Two scenes have stuck with me since I binged watched Reservation Dogs’ first four episodes. The first (embedded above) is the introduction of Dallas Goldtooth’s character in a mystic vision. Goldtooth is able to kill an entire genre of majestic native warrior tropes in one minute with his wickedly funny performance. It’s a stunning shot across the bow, early in the show, which clearly states to the viewer: Did you come here for noble savage garbage? Screw you. We’re real. We can be mystic AF, and in the same instance be as funny as Richard Pryor.

In that scene, Goldtooth, Harjo and Waititi are able to encapsulate what Pillip Deloria did with his book and what Bury My Heart At Wounded Knee by Dee Brown and the film Little Big Man did to the western genre. Rez Dogs decimates the view of Indian people from a purely historical or Hollywood role and allows them to be what my tribe, the Cherokee Nation, calls Aniyvwiya (ah-nee-yuh-wee-yah): human beings or real people.

The second scene that has stuck with me occurs in the first episode when a white meth head at a junkyard deadpans, “I’m a Native American,” and Bear and Willie Jack just keep moving, not asking him what the hell he even means. The scene is over before it starts, but it highlights the dark, often subtle and insidious outcomes of American Indian policy and assimilation. A white man, completely disconnected from his tribal community, is technically still a native citizen. But he has lost his culture — the language gone long before that — and all that remains is a hollow addict living at a dump.

As a white man who is also a Cherokee citizen, this scene struck me as both hilarious and terribly sad. It made me ponder all the steps to how my family lost major aspects of our Cherokee cultural heritage. My great grandpa, Duck Henry, would send my grandma and her sisters out of the house when he spoke Cherokee. The language stopped with him. That is not some far-off cultural devastation. I knew my grandma and her sister. My uncle still owns my great grandpa’s allotment land. These losses are not theoretical, and this brief moment in the show reminded me of it.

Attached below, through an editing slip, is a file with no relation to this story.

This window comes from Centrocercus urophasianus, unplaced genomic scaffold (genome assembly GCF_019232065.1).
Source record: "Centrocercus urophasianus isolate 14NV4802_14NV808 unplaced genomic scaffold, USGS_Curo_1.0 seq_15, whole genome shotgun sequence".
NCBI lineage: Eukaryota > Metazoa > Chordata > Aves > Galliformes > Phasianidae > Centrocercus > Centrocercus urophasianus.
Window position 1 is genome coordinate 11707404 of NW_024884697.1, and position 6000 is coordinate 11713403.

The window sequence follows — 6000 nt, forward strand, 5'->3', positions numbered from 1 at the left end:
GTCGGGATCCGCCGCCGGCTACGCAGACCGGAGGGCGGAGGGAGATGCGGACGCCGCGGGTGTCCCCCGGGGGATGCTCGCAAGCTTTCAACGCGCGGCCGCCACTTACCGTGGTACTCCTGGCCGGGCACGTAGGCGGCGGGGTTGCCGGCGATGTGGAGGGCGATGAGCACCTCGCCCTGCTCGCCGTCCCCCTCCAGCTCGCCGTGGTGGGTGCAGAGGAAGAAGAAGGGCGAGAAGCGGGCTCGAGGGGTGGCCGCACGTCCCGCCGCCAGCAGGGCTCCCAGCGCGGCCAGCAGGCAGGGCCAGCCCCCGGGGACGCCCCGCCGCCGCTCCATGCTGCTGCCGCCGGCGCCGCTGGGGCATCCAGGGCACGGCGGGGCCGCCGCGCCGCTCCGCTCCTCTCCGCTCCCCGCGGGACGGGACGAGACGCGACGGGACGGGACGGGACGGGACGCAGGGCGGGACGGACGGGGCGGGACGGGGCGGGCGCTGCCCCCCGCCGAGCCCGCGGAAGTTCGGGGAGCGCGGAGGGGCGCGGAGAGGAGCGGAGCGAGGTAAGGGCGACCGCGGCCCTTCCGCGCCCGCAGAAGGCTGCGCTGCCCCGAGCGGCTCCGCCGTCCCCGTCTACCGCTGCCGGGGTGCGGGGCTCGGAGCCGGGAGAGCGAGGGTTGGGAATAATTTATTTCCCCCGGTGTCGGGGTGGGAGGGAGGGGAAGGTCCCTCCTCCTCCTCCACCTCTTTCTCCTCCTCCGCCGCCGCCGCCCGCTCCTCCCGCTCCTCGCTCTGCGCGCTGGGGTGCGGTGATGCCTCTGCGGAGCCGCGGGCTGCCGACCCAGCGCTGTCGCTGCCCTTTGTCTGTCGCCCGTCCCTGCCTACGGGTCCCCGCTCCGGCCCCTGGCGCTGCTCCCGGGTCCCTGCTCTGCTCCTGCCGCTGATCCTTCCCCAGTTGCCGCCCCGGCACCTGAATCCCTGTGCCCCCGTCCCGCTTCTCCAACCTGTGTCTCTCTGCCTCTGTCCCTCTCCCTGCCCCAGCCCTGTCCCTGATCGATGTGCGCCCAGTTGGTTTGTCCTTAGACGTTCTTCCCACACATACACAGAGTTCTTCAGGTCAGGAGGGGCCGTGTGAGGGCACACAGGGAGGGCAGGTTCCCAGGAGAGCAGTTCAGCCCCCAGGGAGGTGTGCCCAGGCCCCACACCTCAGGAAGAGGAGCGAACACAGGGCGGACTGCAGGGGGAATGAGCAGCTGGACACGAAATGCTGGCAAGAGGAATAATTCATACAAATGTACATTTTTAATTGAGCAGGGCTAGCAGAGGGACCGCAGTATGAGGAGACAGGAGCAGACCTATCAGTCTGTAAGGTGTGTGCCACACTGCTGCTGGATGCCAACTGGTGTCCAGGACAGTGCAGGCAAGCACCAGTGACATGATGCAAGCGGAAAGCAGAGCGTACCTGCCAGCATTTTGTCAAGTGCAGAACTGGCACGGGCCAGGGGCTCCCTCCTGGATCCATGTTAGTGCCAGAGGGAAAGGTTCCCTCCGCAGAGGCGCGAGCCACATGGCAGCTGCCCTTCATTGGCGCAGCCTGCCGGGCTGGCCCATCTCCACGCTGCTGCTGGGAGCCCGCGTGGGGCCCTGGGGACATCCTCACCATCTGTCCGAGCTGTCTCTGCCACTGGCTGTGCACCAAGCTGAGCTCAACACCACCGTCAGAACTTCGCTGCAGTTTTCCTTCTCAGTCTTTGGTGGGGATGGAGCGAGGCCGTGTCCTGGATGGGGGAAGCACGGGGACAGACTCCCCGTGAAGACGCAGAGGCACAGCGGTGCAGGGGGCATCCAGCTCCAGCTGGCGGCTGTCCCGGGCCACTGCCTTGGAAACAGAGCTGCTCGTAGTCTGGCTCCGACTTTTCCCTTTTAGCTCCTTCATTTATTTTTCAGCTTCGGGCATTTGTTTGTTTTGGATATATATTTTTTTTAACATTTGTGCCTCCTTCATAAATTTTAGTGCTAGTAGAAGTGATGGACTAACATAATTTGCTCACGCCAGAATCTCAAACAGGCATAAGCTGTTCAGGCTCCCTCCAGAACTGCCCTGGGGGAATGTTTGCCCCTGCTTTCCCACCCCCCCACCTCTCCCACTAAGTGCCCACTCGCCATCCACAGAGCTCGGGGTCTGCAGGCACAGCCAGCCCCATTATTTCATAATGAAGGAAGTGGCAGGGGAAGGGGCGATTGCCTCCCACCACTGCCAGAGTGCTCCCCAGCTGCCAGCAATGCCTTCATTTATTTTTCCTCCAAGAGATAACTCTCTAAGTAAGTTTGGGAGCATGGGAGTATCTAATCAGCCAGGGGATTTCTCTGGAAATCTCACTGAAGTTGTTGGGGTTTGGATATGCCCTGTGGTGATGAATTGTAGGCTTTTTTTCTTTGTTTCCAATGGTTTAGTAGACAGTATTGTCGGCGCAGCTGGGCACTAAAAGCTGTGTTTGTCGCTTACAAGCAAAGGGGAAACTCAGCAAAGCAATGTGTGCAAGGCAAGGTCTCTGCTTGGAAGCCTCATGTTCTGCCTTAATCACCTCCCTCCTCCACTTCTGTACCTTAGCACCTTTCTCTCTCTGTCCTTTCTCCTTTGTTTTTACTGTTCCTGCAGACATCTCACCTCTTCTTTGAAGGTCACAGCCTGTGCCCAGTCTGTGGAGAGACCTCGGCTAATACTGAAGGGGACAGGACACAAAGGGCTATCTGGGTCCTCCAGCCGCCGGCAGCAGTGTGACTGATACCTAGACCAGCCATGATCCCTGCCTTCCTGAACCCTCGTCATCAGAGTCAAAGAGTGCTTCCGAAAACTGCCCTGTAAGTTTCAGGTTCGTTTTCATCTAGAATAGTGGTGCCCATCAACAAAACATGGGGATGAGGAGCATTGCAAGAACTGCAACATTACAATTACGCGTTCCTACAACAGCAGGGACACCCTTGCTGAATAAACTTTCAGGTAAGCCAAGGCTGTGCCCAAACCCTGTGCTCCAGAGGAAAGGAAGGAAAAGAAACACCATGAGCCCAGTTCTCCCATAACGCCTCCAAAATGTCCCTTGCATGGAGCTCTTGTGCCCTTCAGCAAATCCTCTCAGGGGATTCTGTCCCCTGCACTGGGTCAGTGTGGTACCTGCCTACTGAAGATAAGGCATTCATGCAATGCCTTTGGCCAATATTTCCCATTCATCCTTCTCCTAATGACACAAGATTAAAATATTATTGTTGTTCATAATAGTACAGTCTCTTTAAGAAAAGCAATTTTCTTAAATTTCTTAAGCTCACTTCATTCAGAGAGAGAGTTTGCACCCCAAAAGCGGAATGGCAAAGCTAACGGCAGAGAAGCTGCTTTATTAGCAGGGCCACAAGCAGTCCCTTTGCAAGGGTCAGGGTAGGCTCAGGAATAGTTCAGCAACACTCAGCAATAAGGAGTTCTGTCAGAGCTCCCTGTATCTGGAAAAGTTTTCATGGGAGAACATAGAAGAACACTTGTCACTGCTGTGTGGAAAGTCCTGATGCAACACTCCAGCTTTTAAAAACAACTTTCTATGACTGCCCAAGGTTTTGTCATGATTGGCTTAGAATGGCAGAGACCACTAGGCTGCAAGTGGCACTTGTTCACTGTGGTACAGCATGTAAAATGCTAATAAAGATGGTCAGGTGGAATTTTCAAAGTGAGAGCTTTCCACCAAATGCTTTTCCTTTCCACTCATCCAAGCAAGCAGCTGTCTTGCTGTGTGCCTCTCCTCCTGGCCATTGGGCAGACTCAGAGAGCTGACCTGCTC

Living in the confusion of modernity

Harjo, Waititi, the cast and the crew have all joined a small group of people in the unexpected terrain of Hollywood’s film-making community who have been able to portray authentic native stories to the public. Hopefully in the next season there is room to heed the call of black indigenous voices to incorporate their  lived experiences within Indian Country storytelling.  It would add another layer of authenticity, reinforcing the strong influence of black culture that the show’s creators have previously acknowledged. Being Black and Indigenous or a tribal Freedman descendant is enough to confuse many Americans not familiar with the Native American community, and Reservation Dogs could ultimately help enlighten people on that topic as well.

Through the ups and downs of life Native people are still here, just like everyone else, living in the confusion of modernity with the rest of the world. We’re Aniyvwiya on the Rez, out in Hollywood, and now on a streaming service near you. Give Reservation Dogs a watch and you will understand. Wado.